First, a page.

HENRY M. SOBELL

APPENDIX B - Letter for third discussion

Charles Yanofsky writes, “I just read the interesting material you sent me describing the RNA polymerase-DNA complex. Yes, it is an interesting way to look at transcription and raises several additional questions. What features of a promoter-leader sequence can influence polymerase movement and/or attachment? Are there proteins that bind near promoters that influence the polymerase-DNA interaction -- isn't this how the CAP protein acts? How are these issues related to abortive transcription?”

Henry Sobell replies, “Yes, these questions are important ones that certainly need to be answered. For the moment, however, my mechanism focuses in on answering how promoter regions undergo site-specific DNA melting by the RNA polymerase enzyme, and presents the relevant physics to help understand how this would happen. The mechanism can answer another puzzling question: The polymerase is known to bind to DNA very tightly. If this is the case, how is it possible for the polymerase to move along DNA so easily during RNA synthesis?

[Professor Yanofsky’s pioneering studies have defined how tryptophan biosynthesis is coordinately regulated in the tryp operon, a sequence of genes in E. coli that codes for the enzymes involved in tryptophan biosynthesis. Tryptophan is one of twenty amino acids found in proteins].

Panayotis Kevrekidis writes, “I am finding the discussion fascinating. However, where is the mathematical physics?”

Henry Sobell writes, “As I see it, current attempts to formulate the mathematical physics of solitary excitations in DNA have been of limited value since they have not handled DNA at the molecular level. DNA is known to have a complex molecular structure (many of us think it relatively simple, however, compared to the huge protein-DNA complexes now being visualized by X-ray crystallography), and it is not clear how to proceed using standard mathematical techniques. Asok Banerjee and I approached the problem in a completely different way, many years ago. Using nonlinear least squares energy minimization techniques, it was possible to calculate the boundaries connecting different DNA forms. The concept that such (molecular) boundaries can be calculated (preserving the canonical bond distances and angles between atoms) -- and that these correspond to the “kink” and “antikink” in the terminology of nonlinear science -- is new to many physicists and mathematicians working in the area (as well as to those in the molecular biology area), and I continue to hope that everyone will eventually come to appreciate our efforts.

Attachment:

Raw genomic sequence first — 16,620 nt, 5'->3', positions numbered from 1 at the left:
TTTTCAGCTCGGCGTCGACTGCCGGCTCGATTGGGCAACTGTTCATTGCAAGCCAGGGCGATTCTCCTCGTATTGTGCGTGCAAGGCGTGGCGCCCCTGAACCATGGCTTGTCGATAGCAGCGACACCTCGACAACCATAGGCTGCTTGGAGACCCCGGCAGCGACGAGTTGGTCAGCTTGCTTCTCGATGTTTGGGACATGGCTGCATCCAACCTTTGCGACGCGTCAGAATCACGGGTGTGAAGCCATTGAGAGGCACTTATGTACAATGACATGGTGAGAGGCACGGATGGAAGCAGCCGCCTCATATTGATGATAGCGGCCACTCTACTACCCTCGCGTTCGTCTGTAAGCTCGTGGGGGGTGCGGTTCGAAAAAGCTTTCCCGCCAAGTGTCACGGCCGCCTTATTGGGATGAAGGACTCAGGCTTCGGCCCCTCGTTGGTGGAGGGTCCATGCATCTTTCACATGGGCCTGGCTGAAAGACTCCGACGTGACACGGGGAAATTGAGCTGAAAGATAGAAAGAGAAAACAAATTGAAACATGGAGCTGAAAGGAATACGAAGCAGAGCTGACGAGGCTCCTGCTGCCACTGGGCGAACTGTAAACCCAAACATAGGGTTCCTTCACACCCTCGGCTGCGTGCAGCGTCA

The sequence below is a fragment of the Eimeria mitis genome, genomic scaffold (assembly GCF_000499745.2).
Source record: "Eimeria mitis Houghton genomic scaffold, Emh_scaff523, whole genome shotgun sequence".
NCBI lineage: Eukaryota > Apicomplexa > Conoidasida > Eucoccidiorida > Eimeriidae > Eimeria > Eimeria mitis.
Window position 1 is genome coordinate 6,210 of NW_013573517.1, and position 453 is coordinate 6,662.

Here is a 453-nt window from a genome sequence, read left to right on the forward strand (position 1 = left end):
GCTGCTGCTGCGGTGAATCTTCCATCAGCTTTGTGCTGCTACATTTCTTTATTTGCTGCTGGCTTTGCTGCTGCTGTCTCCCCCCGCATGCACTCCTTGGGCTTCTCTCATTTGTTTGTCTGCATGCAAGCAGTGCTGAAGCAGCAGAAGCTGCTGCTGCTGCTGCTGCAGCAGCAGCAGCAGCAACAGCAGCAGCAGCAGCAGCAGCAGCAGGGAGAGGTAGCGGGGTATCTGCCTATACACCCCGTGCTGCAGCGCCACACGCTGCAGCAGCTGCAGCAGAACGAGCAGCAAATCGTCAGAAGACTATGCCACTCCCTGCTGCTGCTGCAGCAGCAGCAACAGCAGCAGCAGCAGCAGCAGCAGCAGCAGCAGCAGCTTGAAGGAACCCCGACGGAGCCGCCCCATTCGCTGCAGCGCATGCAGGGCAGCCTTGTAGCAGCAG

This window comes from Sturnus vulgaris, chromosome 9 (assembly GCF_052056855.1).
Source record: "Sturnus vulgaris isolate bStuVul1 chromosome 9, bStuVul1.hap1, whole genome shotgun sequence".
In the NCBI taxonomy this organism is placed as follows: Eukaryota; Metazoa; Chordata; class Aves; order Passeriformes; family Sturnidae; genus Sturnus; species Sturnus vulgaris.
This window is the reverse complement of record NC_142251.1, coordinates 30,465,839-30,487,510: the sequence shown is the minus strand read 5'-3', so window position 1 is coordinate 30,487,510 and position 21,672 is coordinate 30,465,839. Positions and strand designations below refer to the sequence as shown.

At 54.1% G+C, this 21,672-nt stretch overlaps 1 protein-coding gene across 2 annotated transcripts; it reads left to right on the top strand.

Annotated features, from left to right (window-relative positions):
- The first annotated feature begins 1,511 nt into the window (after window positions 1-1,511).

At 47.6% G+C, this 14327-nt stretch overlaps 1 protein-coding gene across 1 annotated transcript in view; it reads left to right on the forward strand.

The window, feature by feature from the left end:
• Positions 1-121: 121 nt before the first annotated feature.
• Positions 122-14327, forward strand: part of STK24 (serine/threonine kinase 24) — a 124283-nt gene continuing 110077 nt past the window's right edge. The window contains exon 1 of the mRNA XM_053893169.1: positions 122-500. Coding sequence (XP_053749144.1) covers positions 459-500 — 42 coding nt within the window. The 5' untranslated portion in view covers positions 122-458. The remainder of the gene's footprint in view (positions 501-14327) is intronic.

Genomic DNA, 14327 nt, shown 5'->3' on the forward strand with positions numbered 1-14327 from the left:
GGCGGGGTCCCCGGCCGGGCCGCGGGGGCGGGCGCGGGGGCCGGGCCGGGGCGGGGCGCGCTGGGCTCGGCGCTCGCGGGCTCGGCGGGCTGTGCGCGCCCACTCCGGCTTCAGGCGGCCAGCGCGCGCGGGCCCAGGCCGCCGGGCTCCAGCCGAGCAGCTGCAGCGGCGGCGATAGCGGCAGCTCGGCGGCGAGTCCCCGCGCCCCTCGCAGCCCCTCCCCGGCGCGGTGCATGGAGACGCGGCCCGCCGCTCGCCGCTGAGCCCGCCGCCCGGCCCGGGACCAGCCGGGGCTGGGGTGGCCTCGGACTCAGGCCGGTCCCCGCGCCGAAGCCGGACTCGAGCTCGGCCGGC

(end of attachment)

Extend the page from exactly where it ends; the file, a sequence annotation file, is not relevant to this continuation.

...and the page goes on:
While it is true that my more general theory is still conceptual, it is nevertheless compelling. Not only does the theory form a logical framework to understand a large amount of information in the molecular biology area -- it is eminently testable (we will discuss the detailed predictions it makes in a later communication).

Our audience consists of about 90 scientists. Half of these are theoretical physicists and mathematicians, while the others are molecular biologists. Al and I are trying to "breach the gap" between the two! Not an easy matter!”